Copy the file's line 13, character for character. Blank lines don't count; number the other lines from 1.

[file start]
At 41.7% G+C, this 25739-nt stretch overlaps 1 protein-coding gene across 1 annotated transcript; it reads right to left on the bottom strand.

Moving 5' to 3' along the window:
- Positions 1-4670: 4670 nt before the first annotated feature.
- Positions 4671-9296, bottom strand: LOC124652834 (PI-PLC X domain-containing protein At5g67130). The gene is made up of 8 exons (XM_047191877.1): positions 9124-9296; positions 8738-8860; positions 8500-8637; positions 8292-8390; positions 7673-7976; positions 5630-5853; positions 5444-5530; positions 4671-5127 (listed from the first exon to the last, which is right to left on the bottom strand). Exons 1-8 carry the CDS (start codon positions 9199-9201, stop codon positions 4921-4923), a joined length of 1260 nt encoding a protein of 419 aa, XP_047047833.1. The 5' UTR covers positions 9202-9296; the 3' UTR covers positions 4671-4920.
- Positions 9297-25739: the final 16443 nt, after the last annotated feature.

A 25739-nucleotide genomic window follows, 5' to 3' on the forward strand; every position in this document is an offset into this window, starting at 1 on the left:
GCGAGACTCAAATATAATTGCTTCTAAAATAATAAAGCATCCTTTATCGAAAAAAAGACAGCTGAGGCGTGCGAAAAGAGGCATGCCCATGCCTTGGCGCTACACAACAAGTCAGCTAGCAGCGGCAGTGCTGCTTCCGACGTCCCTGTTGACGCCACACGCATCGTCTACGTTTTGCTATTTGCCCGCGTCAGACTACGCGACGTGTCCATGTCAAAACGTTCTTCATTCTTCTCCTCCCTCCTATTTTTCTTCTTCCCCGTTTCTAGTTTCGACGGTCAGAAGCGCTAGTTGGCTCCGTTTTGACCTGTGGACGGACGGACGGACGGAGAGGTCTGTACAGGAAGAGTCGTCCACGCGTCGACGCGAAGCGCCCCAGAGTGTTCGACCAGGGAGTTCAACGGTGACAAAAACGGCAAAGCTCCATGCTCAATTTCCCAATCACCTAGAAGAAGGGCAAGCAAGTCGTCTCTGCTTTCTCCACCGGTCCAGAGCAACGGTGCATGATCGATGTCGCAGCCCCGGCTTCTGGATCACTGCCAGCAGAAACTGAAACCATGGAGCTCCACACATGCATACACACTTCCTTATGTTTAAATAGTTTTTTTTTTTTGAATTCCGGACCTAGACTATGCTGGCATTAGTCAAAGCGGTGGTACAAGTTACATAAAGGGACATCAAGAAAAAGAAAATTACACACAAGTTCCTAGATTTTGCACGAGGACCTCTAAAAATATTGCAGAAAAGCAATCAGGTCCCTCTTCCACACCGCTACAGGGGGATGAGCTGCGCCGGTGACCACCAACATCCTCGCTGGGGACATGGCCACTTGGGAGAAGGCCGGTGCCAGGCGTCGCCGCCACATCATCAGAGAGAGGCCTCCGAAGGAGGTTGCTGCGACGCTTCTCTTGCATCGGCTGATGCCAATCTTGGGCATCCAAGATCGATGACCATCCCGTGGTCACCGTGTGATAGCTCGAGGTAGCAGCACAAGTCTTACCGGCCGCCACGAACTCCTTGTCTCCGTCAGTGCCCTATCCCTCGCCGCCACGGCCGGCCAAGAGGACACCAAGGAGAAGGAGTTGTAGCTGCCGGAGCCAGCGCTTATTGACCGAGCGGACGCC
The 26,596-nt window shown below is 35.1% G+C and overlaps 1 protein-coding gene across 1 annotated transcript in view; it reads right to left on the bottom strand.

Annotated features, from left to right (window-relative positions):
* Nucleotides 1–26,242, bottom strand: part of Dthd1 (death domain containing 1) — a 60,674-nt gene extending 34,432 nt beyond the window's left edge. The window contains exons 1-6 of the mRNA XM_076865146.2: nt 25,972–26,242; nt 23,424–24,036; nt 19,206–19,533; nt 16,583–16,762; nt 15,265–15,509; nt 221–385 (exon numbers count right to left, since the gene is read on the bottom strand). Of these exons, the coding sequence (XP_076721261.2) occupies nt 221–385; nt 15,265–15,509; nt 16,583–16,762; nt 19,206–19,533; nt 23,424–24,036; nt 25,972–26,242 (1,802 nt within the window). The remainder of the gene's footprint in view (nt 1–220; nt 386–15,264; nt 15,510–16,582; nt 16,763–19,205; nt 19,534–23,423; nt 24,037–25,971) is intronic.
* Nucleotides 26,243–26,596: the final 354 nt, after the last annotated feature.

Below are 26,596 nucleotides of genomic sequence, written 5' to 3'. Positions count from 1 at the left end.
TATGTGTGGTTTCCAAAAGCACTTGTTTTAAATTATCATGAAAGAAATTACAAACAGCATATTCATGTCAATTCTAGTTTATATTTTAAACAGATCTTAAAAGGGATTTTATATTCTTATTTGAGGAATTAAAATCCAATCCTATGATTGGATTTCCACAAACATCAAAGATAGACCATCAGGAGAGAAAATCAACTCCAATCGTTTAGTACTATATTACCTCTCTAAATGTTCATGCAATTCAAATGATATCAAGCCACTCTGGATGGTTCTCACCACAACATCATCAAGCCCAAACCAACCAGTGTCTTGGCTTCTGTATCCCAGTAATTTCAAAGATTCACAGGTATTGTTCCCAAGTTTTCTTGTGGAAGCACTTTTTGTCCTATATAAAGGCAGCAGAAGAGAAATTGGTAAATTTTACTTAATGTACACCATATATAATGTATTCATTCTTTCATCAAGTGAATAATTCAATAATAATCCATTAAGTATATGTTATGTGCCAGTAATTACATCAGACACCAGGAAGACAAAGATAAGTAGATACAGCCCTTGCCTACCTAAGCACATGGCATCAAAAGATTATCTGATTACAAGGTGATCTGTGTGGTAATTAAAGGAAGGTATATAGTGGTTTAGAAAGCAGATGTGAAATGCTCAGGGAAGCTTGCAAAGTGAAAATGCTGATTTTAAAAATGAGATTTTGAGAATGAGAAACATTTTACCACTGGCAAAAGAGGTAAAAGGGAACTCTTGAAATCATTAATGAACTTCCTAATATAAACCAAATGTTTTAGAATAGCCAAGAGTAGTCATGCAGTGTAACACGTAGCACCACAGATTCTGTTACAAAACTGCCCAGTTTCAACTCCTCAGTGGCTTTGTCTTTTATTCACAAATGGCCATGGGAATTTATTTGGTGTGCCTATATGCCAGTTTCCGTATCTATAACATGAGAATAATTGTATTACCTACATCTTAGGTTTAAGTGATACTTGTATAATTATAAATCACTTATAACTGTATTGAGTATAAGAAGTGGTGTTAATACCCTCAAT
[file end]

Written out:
TATGTGTGGTTTCCAAAAGCACTTGTTTTAAATTATCATGAAAGAAATTACAAACAGCATATTCATGTCAATTCTAGTTTATATTTTAAACAGATCTTAAAAGGGATTTTATATTCTTATTTGAGGAATTAAAATCCAATCCTATGATTGGATTTCCACAAACATCAAAGATAGACCATCAGGAGAGAAAATCAACTCCAATCGTTTAGTACTATATTACCTCTCTAAATGTTCATGCAATTCAAATGATATCAAGCCACTCTGGATGGTTCTCACCACAACATCATCAAGCCCAAACCAACCAGTGTCTTGGCTTCTGTATCCCAGTAATTTCAAAGATTCACAGGTATTGTTCCCAAGTTTTCTTGTGGAAGCACTTTTTGTCCTATATAAAGGCAGCAGAAGAGAAATTGGTAAATTTTACTTAATGTACACCATATATAATGTATTCATTCTTTCATCAAGTGAATAATTCAATAATAATCCATTAAGTATATGTTATGTGCCAGTAATTACATCAGACACCAGGAAGACAAAGATAAGTAGATACAGCCCTTGCCTACCTAAGCACATGGCATCAAAAGATTATCTGATTACAAGGTGATCTGTGTGGTAATTAAAGGAAGGTATATAGTGGTTTAGAAAGCAGATGTGAAATGCTCAGGGAAGCTTGCAAAGTGAAAATGCTGATTTTAAAAATGAGATTTTGAGAATGAGAAACATTTTACCACTGGCAAAAGAGGTAAAAGGGAACTCTTGAAATCATTAATGAACTTCCTAATATAAACCAAATGTTTTAGAATAGCCAAGAGTAGTCATGCAGTGTAACACGTAGCACCACAGATTCTGTTACAAAACTGCCCAGTTTCAACTCCTCAGTGGCTTTGTCTTTTATTCACAAATGGCCATGGGAATTTATTTGGTGTGCCTATATGCCAGTTTCCGTATCTATAACATGAGAATAATTGTATTACCTACATCTTAGGTTTAAGTGATACTTGTATAATTATAAATCACTTATAACTGTATTGAGTATAAGAAGTGGTGTTAATACCCTCAAT